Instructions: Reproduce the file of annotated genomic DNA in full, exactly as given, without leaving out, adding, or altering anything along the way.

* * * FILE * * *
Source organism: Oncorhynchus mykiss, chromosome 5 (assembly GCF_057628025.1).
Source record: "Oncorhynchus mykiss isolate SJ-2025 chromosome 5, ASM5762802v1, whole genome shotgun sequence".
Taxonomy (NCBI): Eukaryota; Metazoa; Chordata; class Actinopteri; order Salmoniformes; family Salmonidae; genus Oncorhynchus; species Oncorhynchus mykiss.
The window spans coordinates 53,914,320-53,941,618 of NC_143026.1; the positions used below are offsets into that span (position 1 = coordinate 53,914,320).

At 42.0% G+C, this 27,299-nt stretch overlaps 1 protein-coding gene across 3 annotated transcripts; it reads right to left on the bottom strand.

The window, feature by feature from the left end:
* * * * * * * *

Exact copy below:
Source organism: Oncorhynchus mykiss, chromosome 5 (assembly GCF_057628025.1).
Source record: "Oncorhynchus mykiss isolate SJ-2025 chromosome 5, ASM5762802v1, whole genome shotgun sequence".
Taxonomy (NCBI): Eukaryota; Metazoa; Chordata; class Actinopteri; order Salmoniformes; family Salmonidae; genus Oncorhynchus; species Oncorhynchus mykiss.
The window spans coordinates 53,914,320-53,941,618 of NC_143026.1; the positions used below are offsets into that span (position 1 = coordinate 53,914,320).

At 42.0% G+C, this 27,299-nt stretch overlaps 1 protein-coding gene across 3 annotated transcripts; it reads right to left on the bottom strand.

The window, feature by feature from the left end: